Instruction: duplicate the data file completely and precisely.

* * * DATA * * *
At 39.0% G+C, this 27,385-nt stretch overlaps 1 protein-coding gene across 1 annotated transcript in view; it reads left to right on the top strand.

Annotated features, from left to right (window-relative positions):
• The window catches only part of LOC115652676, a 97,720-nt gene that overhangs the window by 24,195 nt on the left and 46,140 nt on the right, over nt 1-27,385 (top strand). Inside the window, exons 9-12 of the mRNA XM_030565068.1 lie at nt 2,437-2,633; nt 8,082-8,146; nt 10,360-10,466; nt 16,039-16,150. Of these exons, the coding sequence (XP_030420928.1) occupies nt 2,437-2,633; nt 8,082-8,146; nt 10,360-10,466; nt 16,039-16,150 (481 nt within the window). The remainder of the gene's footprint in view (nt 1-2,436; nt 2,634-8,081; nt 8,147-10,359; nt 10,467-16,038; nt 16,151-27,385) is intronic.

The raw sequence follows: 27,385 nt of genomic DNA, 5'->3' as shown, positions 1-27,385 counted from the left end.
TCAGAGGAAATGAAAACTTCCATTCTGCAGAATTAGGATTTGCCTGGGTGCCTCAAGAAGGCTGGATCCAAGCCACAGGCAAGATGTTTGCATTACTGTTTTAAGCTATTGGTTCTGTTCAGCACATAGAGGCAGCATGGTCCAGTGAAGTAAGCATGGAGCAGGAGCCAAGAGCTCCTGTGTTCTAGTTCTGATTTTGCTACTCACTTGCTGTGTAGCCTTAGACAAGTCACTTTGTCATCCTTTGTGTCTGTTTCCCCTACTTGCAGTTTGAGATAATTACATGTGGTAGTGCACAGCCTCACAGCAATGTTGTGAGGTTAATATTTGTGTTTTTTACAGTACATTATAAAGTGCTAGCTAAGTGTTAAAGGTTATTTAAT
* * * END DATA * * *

At 39.0% G+C, this 27,385-nt stretch overlaps 1 protein-coding gene across 1 annotated transcript in view; it reads left to right on the top strand.

Annotated features, from left to right (window-relative positions):
• The window catches only part of LOC115652676, a 97,720-nt gene that overhangs the window by 24,195 nt on the left and 46,140 nt on the right, over nt 1-27,385 (top strand). Inside the window, exons 9-12 of the mRNA XM_030565068.1 lie at nt 2,437-2,633; nt 8,082-8,146; nt 10,360-10,466; nt 16,039-16,150. Of these exons, the coding sequence (XP_030420928.1) occupies nt 2,437-2,633; nt 8,082-8,146; nt 10,360-10,466; nt 16,039-16,150 (481 nt within the window). The remainder of the gene's footprint in view (nt 1-2,436; nt 2,634-8,081; nt 8,147-10,359; nt 10,467-16,038; nt 16,151-27,385) is intronic.

The raw sequence follows: 27,385 nt of genomic DNA, 5'->3' as shown, positions 1-27,385 counted from the left end.
TCAGAGGAAATGAAAACTTCCATTCTGCAGAATTAGGATTTGCCTGGGTGCCTCAAGAAGGCTGGATCCAAGCCACAGGCAAGATGTTTGCATTACTGTTTTAAGCTATTGGTTCTGTTCAGCACATAGAGGCAGCATGGTCCAGTGAAGTAAGCATGGAGCAGGAGCCAAGAGCTCCTGTGTTCTAGTTCTGATTTTGCTACTCACTTGCTGTGTAGCCTTAGACAAGTCACTTTGTCATCCTTTGTGTCTGTTTCCCCTACTTGCAGTTTGAGATAATTACATGTGGTAGTGCACAGCCTCACAGCAATGTTGTGAGGTTAATATTTGTGTTTTTTACAGTACATTATAAAGTGCTAGCTAAGTGTTAAAGGTTATTTAAT